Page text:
Niall Ferguson's analysis of the Iraq Study Group's recommendations are not at all what we've been told, and may not at all be what it sounds like.
To Ferguson, the ISG doesn't advocate leaving, quite the contrary
'Stay but don't screw up':
... anyone who bothers to read the ISG's report carefully — as opposed to skimming the executive summary — can see that it neither proposes "quitting" Iraq nor pins serious hope on Iranian or Syrian assistance. Quite the reverse.Hopefully Congress sees it the same way. Read the whole thing.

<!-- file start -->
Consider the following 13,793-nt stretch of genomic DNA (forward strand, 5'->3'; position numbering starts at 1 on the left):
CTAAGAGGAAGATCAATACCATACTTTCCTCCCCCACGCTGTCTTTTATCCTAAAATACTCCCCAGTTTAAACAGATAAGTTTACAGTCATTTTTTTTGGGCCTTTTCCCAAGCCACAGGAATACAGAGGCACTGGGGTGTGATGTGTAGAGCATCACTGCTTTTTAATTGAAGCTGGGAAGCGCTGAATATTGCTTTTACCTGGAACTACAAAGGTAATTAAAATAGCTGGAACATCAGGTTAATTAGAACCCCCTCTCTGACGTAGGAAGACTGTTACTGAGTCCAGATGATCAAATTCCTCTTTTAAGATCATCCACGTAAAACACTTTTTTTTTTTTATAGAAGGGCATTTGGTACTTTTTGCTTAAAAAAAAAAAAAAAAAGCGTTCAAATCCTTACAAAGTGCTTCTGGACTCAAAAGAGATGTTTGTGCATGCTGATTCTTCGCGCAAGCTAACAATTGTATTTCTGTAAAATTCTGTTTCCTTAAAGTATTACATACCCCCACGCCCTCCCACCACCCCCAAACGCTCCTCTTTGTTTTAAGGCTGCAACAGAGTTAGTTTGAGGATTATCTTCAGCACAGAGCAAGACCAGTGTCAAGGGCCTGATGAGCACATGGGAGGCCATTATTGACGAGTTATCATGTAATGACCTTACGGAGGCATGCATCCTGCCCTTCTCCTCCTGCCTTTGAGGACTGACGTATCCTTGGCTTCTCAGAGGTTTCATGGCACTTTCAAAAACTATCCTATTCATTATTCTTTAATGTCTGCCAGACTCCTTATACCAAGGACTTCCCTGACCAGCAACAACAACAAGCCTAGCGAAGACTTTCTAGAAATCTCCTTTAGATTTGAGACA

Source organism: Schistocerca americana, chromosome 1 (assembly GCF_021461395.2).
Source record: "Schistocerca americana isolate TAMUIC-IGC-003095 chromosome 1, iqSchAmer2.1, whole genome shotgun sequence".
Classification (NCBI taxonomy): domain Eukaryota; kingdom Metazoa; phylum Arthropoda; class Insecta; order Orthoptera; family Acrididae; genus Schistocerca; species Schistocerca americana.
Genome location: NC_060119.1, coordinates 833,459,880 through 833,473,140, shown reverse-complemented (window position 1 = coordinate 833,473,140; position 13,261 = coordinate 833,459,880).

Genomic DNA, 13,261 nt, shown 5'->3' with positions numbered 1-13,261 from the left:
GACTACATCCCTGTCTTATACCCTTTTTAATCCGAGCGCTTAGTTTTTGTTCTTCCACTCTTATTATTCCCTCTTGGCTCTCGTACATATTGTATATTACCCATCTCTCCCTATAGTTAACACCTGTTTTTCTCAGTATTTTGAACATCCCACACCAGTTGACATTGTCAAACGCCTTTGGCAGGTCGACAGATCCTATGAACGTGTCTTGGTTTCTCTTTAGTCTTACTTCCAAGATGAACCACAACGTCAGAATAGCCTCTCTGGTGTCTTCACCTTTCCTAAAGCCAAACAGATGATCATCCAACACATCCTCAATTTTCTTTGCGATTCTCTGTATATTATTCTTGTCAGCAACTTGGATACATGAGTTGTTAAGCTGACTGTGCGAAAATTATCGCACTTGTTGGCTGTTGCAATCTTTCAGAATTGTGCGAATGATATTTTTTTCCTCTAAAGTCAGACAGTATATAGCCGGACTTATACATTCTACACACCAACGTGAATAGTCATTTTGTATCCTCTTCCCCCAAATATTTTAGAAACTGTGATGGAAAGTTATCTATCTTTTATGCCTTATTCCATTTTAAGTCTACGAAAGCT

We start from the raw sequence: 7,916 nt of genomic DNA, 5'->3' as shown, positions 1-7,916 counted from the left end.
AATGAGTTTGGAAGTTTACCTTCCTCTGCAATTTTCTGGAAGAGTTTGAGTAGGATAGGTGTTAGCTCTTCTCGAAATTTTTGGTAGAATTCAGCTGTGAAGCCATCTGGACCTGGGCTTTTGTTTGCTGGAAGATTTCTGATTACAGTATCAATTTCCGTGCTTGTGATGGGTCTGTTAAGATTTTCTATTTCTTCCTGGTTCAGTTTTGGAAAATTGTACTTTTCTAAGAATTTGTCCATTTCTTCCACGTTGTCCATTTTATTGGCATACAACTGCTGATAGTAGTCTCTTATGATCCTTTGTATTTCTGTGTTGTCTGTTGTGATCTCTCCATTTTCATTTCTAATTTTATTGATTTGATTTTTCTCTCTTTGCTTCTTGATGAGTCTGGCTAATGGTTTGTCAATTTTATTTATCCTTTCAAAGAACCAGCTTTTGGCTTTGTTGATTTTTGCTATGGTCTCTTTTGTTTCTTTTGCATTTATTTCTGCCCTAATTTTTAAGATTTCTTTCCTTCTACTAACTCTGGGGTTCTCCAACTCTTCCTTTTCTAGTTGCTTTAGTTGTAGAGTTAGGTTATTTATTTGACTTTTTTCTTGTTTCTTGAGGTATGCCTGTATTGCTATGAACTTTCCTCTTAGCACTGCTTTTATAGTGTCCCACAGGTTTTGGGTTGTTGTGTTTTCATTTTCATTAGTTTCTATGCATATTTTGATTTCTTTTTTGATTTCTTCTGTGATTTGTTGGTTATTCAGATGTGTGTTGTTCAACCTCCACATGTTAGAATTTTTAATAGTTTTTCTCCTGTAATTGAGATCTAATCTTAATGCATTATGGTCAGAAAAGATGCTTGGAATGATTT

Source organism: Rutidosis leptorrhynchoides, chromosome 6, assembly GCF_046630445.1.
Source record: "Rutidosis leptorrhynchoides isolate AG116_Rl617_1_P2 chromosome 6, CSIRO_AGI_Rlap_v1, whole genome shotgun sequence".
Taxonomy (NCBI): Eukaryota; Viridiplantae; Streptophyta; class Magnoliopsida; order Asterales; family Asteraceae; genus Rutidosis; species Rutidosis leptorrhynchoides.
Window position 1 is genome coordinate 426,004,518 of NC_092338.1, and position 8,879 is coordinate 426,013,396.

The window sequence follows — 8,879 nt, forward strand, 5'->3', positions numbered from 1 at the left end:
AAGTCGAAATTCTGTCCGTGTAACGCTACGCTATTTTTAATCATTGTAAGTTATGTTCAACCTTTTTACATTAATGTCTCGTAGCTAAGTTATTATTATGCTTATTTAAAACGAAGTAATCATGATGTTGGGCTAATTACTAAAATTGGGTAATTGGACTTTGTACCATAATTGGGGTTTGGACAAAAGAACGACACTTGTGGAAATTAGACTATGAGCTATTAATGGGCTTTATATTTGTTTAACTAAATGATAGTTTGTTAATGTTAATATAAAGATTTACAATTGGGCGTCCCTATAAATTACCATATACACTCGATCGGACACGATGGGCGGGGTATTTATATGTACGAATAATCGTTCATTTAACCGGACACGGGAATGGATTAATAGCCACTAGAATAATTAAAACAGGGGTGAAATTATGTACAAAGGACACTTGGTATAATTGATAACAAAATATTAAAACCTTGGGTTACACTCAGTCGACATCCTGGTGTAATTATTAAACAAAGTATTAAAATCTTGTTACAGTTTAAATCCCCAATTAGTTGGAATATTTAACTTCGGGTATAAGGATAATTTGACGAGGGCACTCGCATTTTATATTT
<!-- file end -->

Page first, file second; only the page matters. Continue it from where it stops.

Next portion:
Persuasion in the realm of grand strategy is more a matter of rhetorical art than science. The first essential step is to identify your target audience. Most readers of the report assume that it is directed at President Bush. That is wrong. Its principal target audience is Congress, and particularly the new Democratic majorities in both houses. And the aim is not to persuade a stubborn president to admit defeat. Rather, the report's aim is to persuade legislators that withdrawal from Iraq — no matter how much their constituents may yearn for it — is not an option. The report's other intended readership is Arab governments throughout the Middle East. The message for them is the same: an American exit from the region is what you most have to fear.